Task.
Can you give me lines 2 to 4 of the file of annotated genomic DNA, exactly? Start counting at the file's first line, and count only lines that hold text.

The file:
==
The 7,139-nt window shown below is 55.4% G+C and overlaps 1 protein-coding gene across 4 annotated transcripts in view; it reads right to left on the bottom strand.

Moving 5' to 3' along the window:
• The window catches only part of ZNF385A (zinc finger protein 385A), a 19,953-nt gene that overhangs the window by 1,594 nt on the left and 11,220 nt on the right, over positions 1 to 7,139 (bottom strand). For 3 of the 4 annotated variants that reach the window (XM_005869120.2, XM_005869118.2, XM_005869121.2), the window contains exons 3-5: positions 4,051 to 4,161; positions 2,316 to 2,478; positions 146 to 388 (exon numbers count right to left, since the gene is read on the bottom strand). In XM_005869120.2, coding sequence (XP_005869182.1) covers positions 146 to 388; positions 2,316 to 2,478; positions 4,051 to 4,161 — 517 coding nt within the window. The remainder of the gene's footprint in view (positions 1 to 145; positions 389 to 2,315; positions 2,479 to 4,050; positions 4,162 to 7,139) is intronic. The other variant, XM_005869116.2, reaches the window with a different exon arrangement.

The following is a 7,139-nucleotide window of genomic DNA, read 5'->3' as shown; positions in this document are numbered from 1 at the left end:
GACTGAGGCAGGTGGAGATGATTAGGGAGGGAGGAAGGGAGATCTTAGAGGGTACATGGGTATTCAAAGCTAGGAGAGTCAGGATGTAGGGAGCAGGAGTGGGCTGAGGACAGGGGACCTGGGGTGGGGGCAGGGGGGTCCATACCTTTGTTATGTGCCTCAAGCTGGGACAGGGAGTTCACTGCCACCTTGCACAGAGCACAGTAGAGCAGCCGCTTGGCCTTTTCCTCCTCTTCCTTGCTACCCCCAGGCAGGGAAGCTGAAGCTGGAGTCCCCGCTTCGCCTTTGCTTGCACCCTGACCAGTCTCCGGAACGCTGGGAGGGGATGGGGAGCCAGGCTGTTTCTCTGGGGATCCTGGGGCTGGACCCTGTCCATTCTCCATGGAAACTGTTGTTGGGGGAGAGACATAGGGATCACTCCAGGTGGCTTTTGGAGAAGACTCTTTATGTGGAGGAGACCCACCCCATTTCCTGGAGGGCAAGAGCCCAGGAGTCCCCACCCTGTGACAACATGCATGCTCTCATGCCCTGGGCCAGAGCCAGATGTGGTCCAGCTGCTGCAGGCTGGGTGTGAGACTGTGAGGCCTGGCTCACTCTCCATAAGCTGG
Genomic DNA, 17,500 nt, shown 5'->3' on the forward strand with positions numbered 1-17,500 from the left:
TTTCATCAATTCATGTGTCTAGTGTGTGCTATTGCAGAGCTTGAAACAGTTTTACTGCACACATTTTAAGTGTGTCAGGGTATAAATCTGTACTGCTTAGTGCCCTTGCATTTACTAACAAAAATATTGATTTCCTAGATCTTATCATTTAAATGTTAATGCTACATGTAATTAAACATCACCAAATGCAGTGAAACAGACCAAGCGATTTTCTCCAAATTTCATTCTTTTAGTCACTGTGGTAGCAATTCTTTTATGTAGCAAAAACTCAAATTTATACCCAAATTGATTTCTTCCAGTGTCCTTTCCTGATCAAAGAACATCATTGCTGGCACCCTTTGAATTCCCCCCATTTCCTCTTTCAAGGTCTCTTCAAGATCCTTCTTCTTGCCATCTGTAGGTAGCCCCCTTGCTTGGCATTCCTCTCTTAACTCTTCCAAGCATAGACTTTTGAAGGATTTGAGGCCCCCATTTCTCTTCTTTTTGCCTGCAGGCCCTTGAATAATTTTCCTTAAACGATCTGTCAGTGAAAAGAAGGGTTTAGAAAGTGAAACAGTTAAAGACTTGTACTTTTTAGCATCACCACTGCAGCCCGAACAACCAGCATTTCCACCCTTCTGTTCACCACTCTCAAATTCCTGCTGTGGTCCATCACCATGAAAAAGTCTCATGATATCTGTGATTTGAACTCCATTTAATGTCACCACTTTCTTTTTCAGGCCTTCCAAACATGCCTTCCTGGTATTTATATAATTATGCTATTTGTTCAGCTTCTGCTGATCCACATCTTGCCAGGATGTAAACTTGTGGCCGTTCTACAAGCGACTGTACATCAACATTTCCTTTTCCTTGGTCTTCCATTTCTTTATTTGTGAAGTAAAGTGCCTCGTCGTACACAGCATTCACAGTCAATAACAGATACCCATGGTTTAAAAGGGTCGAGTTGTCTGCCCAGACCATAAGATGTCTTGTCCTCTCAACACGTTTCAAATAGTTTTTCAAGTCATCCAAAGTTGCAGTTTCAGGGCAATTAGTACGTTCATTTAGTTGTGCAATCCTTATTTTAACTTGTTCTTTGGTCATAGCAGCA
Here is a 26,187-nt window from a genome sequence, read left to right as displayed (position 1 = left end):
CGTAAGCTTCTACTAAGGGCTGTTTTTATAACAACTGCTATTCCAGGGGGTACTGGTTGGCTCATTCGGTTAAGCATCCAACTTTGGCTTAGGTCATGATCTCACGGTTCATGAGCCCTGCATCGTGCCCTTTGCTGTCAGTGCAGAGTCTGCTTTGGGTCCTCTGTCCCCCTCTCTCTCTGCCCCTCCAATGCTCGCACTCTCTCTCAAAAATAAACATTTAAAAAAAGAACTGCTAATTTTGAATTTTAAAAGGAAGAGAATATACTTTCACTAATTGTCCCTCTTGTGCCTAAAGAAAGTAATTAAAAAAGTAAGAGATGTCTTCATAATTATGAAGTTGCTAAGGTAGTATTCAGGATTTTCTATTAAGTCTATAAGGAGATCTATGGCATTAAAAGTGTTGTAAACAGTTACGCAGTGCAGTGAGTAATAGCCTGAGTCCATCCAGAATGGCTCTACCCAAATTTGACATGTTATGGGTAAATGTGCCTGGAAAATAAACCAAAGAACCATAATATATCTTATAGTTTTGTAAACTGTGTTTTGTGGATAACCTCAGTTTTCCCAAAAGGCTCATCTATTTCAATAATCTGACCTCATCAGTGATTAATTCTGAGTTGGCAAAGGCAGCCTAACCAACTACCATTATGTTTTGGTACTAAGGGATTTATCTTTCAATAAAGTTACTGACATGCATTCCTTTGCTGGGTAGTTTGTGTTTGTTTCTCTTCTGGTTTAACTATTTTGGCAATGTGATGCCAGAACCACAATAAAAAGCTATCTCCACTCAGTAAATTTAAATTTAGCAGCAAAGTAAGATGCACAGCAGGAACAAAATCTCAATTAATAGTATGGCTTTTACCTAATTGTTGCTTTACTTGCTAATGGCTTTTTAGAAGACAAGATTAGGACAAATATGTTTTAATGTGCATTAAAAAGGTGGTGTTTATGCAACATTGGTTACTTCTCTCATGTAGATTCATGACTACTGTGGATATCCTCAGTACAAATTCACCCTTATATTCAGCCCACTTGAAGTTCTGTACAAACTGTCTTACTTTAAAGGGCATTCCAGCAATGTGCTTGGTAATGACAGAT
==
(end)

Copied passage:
Moving 5' to 3' along the window:
• The window catches only part of ZNF385A (zinc finger protein 385A), a 19,953-nt gene that overhangs the window by 1,594 nt on the left and 11,220 nt on the right, over positions 1 to 7,139 (bottom strand). For 3 of the 4 annotated variants that reach the window (XM_005869120.2, XM_005869118.2, XM_005869121.2), the window contains exons 3-5: positions 4,051 to 4,161; positions 2,316 to 2,478; positions 146 to 388 (exon numbers count right to left, since the gene is read on the bottom strand). In XM_005869120.2, coding sequence (XP_005869182.1) covers positions 146 to 388; positions 2,316 to 2,478; positions 4,051 to 4,161 — 517 coding nt within the window. The remainder of the gene's footprint in view (positions 1 to 145; positions 389 to 2,315; positions 2,479 to 4,050; positions 4,162 to 7,139) is intronic. The other variant, XM_005869116.2, reaches the window with a different exon arrangement.

The following is a 7,139-nucleotide window of genomic DNA, read 5'->3' as shown; positions in this document are numbered from 1 at the left end: